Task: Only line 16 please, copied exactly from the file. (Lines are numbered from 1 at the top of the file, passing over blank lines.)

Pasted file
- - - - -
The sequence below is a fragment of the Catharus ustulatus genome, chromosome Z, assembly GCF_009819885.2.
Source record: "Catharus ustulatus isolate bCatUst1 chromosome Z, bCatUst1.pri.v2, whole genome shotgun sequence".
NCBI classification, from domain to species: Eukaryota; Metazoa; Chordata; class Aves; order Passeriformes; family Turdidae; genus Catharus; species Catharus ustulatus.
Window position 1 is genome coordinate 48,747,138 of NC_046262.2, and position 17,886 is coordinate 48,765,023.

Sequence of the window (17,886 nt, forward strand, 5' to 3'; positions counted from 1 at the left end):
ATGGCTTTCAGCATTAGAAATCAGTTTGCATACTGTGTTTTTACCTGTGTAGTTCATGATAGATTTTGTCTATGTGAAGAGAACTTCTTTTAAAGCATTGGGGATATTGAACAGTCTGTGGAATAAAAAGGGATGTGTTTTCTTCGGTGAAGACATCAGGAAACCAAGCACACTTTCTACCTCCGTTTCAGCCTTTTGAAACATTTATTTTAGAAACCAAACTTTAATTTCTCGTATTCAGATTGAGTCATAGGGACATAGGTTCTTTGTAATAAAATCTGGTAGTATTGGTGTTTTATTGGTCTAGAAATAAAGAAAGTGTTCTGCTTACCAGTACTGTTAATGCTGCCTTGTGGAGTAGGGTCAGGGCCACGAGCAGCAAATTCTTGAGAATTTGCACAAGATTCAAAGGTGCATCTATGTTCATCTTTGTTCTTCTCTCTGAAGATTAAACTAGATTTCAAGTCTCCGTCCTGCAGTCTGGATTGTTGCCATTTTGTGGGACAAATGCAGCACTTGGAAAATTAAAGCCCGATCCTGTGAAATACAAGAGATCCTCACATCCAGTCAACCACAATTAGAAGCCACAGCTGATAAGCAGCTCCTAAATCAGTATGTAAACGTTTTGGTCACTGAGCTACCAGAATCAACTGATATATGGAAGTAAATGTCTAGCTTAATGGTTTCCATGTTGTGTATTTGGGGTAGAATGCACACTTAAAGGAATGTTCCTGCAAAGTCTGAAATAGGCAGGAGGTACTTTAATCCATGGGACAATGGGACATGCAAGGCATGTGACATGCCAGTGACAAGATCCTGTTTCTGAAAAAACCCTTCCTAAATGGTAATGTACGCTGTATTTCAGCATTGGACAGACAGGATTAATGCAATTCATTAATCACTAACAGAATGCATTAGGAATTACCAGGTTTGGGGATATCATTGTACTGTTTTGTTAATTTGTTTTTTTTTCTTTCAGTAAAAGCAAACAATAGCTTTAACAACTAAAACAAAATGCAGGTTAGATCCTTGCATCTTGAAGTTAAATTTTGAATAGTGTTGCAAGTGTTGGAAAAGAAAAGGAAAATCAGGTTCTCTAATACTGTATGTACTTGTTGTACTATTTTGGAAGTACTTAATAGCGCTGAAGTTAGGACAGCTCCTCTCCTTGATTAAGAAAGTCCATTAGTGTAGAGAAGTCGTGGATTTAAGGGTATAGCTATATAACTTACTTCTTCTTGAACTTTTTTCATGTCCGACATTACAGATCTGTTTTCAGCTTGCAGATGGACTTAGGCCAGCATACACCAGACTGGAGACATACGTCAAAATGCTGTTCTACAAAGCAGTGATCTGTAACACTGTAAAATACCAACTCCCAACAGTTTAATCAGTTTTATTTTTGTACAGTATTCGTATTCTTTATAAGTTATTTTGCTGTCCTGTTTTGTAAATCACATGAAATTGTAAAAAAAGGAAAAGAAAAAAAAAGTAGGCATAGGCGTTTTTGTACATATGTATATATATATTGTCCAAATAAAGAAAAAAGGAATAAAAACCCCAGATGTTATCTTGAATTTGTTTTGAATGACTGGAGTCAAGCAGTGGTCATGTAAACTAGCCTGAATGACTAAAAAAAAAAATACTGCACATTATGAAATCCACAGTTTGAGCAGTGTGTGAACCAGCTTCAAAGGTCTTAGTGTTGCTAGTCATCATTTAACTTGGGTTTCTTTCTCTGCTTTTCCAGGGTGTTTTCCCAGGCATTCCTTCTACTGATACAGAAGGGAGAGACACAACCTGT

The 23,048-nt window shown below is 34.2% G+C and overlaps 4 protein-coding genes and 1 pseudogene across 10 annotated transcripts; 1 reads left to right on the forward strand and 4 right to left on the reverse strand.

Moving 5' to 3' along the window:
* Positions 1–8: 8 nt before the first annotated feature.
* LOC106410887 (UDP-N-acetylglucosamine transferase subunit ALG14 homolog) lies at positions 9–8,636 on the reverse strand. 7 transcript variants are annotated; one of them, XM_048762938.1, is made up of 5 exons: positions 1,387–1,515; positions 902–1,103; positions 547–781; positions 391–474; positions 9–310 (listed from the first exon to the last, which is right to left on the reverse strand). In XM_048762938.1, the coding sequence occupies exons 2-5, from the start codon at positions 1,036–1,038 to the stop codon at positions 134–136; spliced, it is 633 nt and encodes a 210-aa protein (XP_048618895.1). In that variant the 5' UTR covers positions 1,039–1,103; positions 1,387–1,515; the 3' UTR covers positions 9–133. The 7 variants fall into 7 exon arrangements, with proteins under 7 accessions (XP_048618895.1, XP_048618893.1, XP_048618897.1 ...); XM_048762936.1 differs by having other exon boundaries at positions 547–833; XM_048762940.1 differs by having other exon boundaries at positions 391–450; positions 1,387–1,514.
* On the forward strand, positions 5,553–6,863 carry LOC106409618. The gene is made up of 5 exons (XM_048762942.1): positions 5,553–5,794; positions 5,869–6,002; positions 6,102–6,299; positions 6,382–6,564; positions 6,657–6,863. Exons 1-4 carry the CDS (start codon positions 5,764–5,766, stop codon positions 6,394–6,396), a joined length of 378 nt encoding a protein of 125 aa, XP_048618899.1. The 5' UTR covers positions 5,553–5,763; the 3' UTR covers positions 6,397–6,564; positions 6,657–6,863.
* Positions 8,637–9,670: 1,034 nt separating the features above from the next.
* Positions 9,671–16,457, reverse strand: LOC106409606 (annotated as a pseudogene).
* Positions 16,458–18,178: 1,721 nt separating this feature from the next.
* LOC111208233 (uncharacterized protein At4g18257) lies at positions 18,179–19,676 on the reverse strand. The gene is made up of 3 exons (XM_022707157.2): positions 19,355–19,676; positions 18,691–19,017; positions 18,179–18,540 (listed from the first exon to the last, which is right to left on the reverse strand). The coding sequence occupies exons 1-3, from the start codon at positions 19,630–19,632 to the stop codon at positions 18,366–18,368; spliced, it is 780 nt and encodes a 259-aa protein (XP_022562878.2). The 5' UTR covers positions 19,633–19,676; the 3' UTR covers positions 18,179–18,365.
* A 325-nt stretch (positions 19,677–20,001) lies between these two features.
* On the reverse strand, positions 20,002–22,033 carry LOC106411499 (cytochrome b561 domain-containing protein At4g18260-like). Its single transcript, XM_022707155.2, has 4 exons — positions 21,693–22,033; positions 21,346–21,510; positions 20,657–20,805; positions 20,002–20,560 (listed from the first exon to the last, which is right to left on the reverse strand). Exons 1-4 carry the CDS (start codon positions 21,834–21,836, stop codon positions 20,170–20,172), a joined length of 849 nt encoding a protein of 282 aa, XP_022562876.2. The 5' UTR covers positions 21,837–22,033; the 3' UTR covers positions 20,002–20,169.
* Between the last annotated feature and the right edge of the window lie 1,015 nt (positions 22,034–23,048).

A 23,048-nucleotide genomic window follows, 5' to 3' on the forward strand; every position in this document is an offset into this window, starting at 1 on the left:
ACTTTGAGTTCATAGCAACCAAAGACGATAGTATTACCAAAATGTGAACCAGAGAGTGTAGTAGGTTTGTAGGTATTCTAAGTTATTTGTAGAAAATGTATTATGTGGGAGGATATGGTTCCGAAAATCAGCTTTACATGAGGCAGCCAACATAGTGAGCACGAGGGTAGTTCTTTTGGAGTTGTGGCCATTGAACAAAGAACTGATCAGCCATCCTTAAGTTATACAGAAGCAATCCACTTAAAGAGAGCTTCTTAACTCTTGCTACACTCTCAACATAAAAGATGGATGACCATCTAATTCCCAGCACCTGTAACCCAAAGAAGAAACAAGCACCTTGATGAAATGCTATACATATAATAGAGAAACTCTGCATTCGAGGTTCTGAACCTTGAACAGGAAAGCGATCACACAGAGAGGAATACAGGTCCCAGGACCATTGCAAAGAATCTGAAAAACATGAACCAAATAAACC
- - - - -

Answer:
* A 325-nt stretch (positions 19,677–20,001) lies between these two features.